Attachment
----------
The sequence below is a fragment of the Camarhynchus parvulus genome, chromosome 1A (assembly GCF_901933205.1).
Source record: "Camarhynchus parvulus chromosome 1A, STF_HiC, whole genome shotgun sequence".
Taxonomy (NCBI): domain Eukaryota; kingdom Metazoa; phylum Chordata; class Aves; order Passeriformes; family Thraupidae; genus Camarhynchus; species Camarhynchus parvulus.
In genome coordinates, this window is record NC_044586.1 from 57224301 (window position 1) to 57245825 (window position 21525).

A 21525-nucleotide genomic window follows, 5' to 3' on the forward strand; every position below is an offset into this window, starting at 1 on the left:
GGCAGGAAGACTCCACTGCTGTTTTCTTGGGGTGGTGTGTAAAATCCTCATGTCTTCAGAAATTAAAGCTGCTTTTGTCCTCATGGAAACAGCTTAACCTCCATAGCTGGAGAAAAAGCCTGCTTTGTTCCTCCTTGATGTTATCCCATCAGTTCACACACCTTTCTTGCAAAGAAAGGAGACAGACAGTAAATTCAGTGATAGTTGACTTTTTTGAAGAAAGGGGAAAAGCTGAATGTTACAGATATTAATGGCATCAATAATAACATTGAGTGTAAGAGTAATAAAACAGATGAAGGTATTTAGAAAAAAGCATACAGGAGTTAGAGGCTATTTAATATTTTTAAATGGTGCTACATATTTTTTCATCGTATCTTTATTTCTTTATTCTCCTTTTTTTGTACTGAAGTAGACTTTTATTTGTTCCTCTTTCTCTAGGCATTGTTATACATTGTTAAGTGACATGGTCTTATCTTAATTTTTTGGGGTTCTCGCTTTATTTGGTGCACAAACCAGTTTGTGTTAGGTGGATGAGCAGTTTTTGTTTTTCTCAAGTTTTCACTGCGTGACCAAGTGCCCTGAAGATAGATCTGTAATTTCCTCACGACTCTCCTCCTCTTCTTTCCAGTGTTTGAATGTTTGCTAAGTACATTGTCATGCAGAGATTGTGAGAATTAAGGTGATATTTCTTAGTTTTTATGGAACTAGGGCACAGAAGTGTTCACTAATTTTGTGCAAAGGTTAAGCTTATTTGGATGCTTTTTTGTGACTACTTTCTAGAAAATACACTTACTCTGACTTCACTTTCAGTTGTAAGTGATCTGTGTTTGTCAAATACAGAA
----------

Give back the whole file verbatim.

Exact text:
The sequence below is a fragment of the Camarhynchus parvulus genome, chromosome 1A (assembly GCF_901933205.1).
Source record: "Camarhynchus parvulus chromosome 1A, STF_HiC, whole genome shotgun sequence".
Taxonomy (NCBI): domain Eukaryota; kingdom Metazoa; phylum Chordata; class Aves; order Passeriformes; family Thraupidae; genus Camarhynchus; species Camarhynchus parvulus.
In genome coordinates, this window is record NC_044586.1 from 57224301 (window position 1) to 57245825 (window position 21525).

A 21525-nucleotide genomic window follows, 5' to 3' on the forward strand; every position below is an offset into this window, starting at 1 on the left:
GGCAGGAAGACTCCACTGCTGTTTTCTTGGGGTGGTGTGTAAAATCCTCATGTCTTCAGAAATTAAAGCTGCTTTTGTCCTCATGGAAACAGCTTAACCTCCATAGCTGGAGAAAAAGCCTGCTTTGTTCCTCCTTGATGTTATCCCATCAGTTCACACACCTTTCTTGCAAAGAAAGGAGACAGACAGTAAATTCAGTGATAGTTGACTTTTTTGAAGAAAGGGGAAAAGCTGAATGTTACAGATATTAATGGCATCAATAATAACATTGAGTGTAAGAGTAATAAAACAGATGAAGGTATTTAGAAAAAAGCATACAGGAGTTAGAGGCTATTTAATATTTTTAAATGGTGCTACATATTTTTTCATCGTATCTTTATTTCTTTATTCTCCTTTTTTTGTACTGAAGTAGACTTTTATTTGTTCCTCTTTCTCTAGGCATTGTTATACATTGTTAAGTGACATGGTCTTATCTTAATTTTTTGGGGTTCTCGCTTTATTTGGTGCACAAACCAGTTTGTGTTAGGTGGATGAGCAGTTTTTGTTTTTCTCAAGTTTTCACTGCGTGACCAAGTGCCCTGAAGATAGATCTGTAATTTCCTCACGACTCTCCTCCTCTTCTTTCCAGTGTTTGAATGTTTGCTAAGTACATTGTCATGCAGAGATTGTGAGAATTAAGGTGATATTTCTTAGTTTTTATGGAACTAGGGCACAGAAGTGTTCACTAATTTTGTGCAAAGGTTAAGCTTATTTGGATGCTTTTTTGTGACTACTTTCTAGAAAATACACTTACTCTGACTTCACTTTCAGTTGTAAGTGATCTGTGTTTGTCAAATACAGAA